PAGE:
Earlier this week, China announced its plans to slash its export quota for rare earth metals (REM) by 27 percent in 2012, the Middle Kingdom’s third consecutive year of such export cuts. As a result, China will only export about 30,000 tons of REMs next year.
REMs are found in a wide array of consumer gadgets, from laptop computers and iPods to flat screen televisions and hybrid cars. They’re also critical in green energy applications such as solar panels and windmills. Global demand for REMs currently runs about 136,000 tons per year and is expected to rise to 185,000 tons annually by 2015.
Given such demand, China’s cuts are causing consternation among REM users, particularly since China currently produces about 95 percent of the global supply of REMs. Nevertheless, China’s actual exports of REMs will likely remain in line with 2011 levels despite the cut in the quota itself. That’s because demand for REMs slackened this year due to weak economic conditions.
But even in an anemic global economy, demand for REMs could easily outstrip supply due to their broad application in manufacturing and industrials. And should the macroeconomic picture brighten even slightly, then that increases the likelihood of a shortage of these crucial raw materials.
In the US, consumer confidence has risen to an eight-month high as unemployment has fallen, providing a potential boost to consumer spending. And while incomes in the US are largely stagnant, China’s middle class has expanded to such an extent that it’s now larger than the entire US population. At the same time, China and a number of other emerging market nations are pursuing economic policies to strengthen their domestic consumer economies so that they’re no longer as dependent upon exports. China’s burgeoning middle class will likely want to enjoy the same high-tech gadgets that their peers in the developed world have taken for granted.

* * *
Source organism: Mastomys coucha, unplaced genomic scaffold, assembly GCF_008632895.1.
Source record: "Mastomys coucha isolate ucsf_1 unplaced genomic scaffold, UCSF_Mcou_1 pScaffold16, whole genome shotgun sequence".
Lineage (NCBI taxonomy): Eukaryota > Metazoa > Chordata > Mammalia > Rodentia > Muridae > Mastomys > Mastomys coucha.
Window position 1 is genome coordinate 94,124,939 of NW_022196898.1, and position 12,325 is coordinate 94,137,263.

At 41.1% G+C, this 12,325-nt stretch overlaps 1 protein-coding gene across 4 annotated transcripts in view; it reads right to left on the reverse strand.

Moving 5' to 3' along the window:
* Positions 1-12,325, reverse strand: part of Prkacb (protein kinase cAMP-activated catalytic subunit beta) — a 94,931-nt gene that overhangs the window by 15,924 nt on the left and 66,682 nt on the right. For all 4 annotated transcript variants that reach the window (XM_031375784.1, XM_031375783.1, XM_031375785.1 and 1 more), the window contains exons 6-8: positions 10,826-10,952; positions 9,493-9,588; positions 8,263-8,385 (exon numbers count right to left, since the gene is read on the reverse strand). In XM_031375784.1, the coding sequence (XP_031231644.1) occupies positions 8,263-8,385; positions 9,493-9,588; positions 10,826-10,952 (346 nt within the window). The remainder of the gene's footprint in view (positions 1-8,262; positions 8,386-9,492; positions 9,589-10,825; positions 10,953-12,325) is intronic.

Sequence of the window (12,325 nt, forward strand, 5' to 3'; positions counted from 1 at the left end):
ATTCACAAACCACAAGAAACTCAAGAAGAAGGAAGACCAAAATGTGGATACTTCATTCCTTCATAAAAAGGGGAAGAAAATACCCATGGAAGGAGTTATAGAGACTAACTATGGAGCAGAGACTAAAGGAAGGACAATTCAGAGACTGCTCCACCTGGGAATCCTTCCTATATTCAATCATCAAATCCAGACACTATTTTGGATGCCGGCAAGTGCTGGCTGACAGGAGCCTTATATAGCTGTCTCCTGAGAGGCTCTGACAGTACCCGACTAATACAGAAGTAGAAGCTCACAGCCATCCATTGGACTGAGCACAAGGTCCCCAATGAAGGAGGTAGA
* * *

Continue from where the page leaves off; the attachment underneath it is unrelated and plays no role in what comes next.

As a result, we expect demand for REMs to rise over the coming year, particularly if there aren’t any notable economic shocks, such as the collapse of the European Union.
So why is China limiting REM exports? It’s largely a strategic decision.
China will benefit from the pricing power that results from constricting the supply of REMs to the global market, while retaining ample supply to continue building its own domestic stockpile.
And there’s little the West can do about it.
Mining and refining REMs is costly and toxic, so Western nations–including the US–ceded their production to emerging market nations where concern about the environment wasn’t as paramount. Prior to the 1980s, the US was actually self-reliant in terms of REM production, but has since become wholly dependent on imports–primarily from China–to meet demand.
Bills have been introduced in Congress that would provide incentives and loan guarantees to encourage the redevelopment of American REM mining. In fact, mining outfit Molycorp (NYSE: MCP) owns a property in Mountain Pass, Calif. that was once a prolific producer of REMs until compliance with environmental regulations made the mine uneconomical. The company still operates a separation plant at the location and expects to reopen its mine there sometime next year. But after nearly 30 years on the sidelines, it will now take anywhere from seven to 15 years for the US to rebuild its industry to provide sufficient REMs to meet domestic demand.
Market Vectors Rare Earth/Strategic Metals ETF (NYSE: REMX) offers the best way to play the supply and demand imbalance of the global REM market.
The exchange-traded fund (ETF) tracks a basket of 24 companies involved in the mining, refining and recycling of REMs, including a 5 percent allocation to Molycorp. The ETF is also geographically diversified, with 10 percent of assets allocated to Japan, 20 percent to Australia and 11.6 percent to China. It also includes an 11.2 percent allocation to Africa, with the remaining assets spread across North and South America.
While the fund is down by about 40 percent so far this year, we expect to see a recovery as the year progresses. Even so, this is a high-risk play because the eurozone remains a significant area of uncertainty amid the global economic recovery.
Check out our free REE stock investing report for more tips on investing in rare earth metals.
No new exchange-traded products were launched last week.